DAYTON — At a concert-style event at the Gallery on Main in Dayton Oct. 3, a packed room of Dayton community members listened to Jenner Fox tell the stories behind his folk songs — one song was a light-hearted ode to Gatorade, while others were nostalgic songs honoring the people Fox has met throughout his life.
Fox came to Dayton from Bend, Oregon, for the new Tongue River Artist Residency to dedicate his time to making music based on people’s stories. Fox and his collaborator, Natalie Akers, attended community events, played at local schools and wrote songs based on stories they encountered during the residency.
Akers said the best part about being Fox’s collaborator is helping good ideas to come to life. She played piano, kazoo and sang at the event Oct. 3 while Fox sang, played guitar and played banjo for the first time on stage.
They developed a song during the residency called “Alice,” based on a presentation by Sheridan County Deputy Boot Hill Sept. 24 about ALICE protocols in local schools. Fox said his songwriting process combines a bit of journalism and art.
Doug Gouge and Jeanette Schubert started inviting artists out to the converted trailer on their property bordering the Tongue River for an artist residency this fall, expecting only one or two to be interested. So far, they have hosted six artists including Fox and Akers.
The Tongue River Artist Residency provides a living and studio working space in Dayton, where artists can develop their work embedded in the natural beauty of the West, according to its website.
“To truly have a space and nothing on the agenda but creating is really unique and special,” Fox said at the artist studio Oct. 1.
Gouge and Schubert wanted to create something to support art, artists and the Dayton community through the residency, Gouge said. They are in the process of working out some details and adjusting their expectations as they go along. Schubert said this first season exceeded their expectations.
“I think we would like to bring some diversity to the arts scene more than just have local artists,” Gouge said. Local artists are important but they already have access to the Tongue River space, Schubert said.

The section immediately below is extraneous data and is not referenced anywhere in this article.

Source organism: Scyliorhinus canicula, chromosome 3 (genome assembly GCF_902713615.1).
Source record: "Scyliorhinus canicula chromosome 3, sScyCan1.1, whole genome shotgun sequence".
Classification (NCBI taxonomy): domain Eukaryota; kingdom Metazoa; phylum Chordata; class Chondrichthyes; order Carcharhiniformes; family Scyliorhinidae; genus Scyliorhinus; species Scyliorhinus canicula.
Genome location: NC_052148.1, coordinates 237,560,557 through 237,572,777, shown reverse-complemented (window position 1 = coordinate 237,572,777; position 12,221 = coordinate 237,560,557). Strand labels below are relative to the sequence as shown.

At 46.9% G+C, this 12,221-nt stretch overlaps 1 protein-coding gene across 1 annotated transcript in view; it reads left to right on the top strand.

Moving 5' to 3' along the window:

Both have seen a broad variety of art created by artist residents from out of state who are experiencing northern Wyoming for the first time, including writers, visual artists and musicians.
The input offered by the natural environment in the Tongue River area creates great art, Schubert said.
Schubert was born in a big city in Germany and lived in Pittsburgh for many years — she misses the diversity of those urban areas and hopes to bring more diversity to the Dayton community through the artist residency gradually.
“For me, as a visual person coming here, it is so amazingly inspiring,” she said.
Schubert and Gouge used this fall season as a test to see how well the residency would be received and artists seem to like it so far, Gouge said. Next year, they are opening the residency from June through October with about one artist per month. Each artist can stay for two to four weeks and bring a pet or partner/collaborator.
Schubert said the residency has already proven to live up to her goals of enriching the community through the arts, bringing different perspectives and inspiring both visiting artists and established local artists.
“We don’t know who’s going to be next and where they’re going to be from and what they’re bringing in,” Schubert said. “It’s almost like bringing — it could be the world, not just the country — impressions to Dayton.”
Gouge said he has been inspired by the artists who have come through the residency and hopes that inspiration spreads throughout the community. Ultimately, art enriches people’s lives, he said.
Artists have the freedom to create and develop new ideas at the residency, perhaps changing their life or simply enjoying their time, Gouge said. Their goal is to make the program accessible to all types of artists and remain open to the results.
Schubert said one of her goals is to create opportunity for people that hasn’t existed before. The cliché that the arts can cross barriers is true, she said.